This recent Court of Appeals opinion seems to skirt the definition of “sidewalk” within the meaning of the highway exception to governmental immunity in MCL 691.1402, and the definition provided in MCL 691.1401(e). Hernandez v. Twp. of Clinton, Unpublished Decision of the Michigan Court of Appeals, released February 14, 2013 (COA Docket No. 307683).
The plaintiff was injured when his bike tire struck a hole in an asphalt-paved pathway that followed a parkway, but which was separated therefrom by a 30-foot wide grass median / neutral area. The Court of Appeals panel cites the rule, established by the cases of Stabley v. Huron-Clinton Metropark, 228 Mich. App. 357 (1998) and Hatch v. Grand Haven Twp., 461 Mich. 457 (2000) that in order to be considered a “highway” within the meaning of the highway exception the sidewalk “must be (1) a path designed for pedestrian use, (2) usually paved, (3) running alongside and adjacent to a public road, and (4) within the right of way of that road.” See Slip. Op. at 4 (emphasis added).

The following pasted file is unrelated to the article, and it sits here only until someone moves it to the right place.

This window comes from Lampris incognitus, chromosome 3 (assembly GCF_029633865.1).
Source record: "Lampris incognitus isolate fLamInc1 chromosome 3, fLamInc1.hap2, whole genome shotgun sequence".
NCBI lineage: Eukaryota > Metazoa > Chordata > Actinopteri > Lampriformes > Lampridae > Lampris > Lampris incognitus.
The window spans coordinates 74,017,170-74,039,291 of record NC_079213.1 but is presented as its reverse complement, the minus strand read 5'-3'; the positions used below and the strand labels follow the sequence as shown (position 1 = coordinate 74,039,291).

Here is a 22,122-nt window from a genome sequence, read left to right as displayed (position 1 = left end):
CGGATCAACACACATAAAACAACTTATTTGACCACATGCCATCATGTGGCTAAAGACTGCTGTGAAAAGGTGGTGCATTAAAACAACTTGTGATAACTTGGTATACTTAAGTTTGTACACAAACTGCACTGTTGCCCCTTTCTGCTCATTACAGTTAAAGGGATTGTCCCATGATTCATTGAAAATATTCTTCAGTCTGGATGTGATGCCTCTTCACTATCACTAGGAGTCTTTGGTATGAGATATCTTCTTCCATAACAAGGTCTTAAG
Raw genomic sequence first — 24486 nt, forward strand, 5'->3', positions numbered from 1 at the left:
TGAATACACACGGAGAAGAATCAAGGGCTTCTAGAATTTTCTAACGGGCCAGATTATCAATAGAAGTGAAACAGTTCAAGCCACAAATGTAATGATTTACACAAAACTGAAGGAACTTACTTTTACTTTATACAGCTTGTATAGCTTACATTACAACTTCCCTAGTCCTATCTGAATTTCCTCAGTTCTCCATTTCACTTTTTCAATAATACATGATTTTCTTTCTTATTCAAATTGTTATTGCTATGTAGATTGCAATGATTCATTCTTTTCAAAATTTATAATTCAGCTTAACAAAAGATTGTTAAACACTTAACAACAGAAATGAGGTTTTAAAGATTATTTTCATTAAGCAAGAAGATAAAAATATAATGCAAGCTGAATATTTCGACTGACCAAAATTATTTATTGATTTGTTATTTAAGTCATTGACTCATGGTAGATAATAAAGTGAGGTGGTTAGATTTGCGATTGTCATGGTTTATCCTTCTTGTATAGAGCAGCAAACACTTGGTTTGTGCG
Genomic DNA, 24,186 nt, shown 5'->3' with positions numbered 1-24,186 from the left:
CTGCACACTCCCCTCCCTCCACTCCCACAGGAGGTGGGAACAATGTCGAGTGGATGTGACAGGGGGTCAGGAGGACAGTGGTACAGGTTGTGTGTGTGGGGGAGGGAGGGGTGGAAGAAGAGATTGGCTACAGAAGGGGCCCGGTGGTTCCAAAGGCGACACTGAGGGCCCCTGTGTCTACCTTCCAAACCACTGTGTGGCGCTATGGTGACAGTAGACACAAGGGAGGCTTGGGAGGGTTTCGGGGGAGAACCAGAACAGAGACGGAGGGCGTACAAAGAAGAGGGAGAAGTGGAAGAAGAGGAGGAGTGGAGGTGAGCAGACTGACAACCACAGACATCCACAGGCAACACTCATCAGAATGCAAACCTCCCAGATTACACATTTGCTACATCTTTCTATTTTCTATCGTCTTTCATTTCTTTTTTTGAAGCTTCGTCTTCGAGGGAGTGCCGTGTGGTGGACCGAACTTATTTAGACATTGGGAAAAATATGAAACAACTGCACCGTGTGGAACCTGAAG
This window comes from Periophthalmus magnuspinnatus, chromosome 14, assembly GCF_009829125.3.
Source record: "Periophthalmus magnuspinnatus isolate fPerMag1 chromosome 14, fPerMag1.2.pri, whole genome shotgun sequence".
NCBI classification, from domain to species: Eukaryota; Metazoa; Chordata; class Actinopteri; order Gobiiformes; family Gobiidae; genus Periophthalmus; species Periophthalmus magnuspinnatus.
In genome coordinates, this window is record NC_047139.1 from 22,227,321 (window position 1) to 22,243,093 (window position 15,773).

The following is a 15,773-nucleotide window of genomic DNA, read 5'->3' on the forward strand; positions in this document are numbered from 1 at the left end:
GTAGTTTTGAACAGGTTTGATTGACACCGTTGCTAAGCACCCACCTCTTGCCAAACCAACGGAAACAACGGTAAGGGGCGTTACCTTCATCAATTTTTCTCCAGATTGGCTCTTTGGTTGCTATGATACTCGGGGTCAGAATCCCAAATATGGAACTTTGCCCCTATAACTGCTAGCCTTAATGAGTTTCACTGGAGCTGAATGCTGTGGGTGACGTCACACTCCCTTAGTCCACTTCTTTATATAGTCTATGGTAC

The Court of Appeals ruled that the plaintiff met his burden to plead in avoidance of immunity by the allegations. However, the rule is that retained sovereign immunity is broadly conferred and the statutory exceptions thereto are strictly or narrowly construed. The emphasized element above, that the sidewalk, to be considered within the exception sufficient to invoke the government’s duty, must be “within the right of way of [the] road” to which it is adjacent does not appear to be fulfilled in this case. Only by a broad, rather than narrow, construction of the exception could a pathway separated from the true right of way of a “highway” by a 30 foot grass margin be considered a “sidewalk” within the exception.
This panel’s decision is suspect in light of the interpretive requirements applicable to the exceptions to governmental immunity.
Here is the opinion: Hernandez v. Township of Clinton